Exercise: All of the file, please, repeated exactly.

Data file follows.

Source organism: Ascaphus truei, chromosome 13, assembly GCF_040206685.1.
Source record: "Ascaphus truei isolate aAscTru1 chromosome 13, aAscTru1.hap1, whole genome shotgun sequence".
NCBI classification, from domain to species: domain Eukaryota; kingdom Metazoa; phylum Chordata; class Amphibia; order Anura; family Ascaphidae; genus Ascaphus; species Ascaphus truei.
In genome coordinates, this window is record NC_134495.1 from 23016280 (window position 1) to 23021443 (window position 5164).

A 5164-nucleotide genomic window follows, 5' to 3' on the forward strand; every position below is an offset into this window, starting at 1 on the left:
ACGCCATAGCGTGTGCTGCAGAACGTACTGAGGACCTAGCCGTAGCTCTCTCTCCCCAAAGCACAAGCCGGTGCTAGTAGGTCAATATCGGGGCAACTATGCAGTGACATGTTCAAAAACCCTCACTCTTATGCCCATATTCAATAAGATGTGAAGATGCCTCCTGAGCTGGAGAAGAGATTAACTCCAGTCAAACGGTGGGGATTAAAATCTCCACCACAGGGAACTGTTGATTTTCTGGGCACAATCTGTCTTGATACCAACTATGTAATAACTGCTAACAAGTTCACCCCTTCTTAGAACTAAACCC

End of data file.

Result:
Source organism: Ascaphus truei, chromosome 13, assembly GCF_040206685.1.
Source record: "Ascaphus truei isolate aAscTru1 chromosome 13, aAscTru1.hap1, whole genome shotgun sequence".
NCBI classification, from domain to species: domain Eukaryota; kingdom Metazoa; phylum Chordata; class Amphibia; order Anura; family Ascaphidae; genus Ascaphus; species Ascaphus truei.
In genome coordinates, this window is record NC_134495.1 from 23016280 (window position 1) to 23021443 (window position 5164).

A 5164-nucleotide genomic window follows, 5' to 3' on the forward strand; every position below is an offset into this window, starting at 1 on the left:
ACGCCATAGCGTGTGCTGCAGAACGTACTGAGGACCTAGCCGTAGCTCTCTCTCCCCAAAGCACAAGCCGGTGCTAGTAGGTCAATATCGGGGCAACTATGCAGTGACATGTTCAAAAACCCTCACTCTTATGCCCATATTCAATAAGATGTGAAGATGCCTCCTGAGCTGGAGAAGAGATTAACTCCAGTCAAACGGTGGGGATTAAAATCTCCACCACAGGGAACTGTTGATTTTCTGGGCACAATCTGTCTTGATACCAACTATGTAATAACTGCTAACAAGTTCACCCCTTCTTAGAACTAAACCC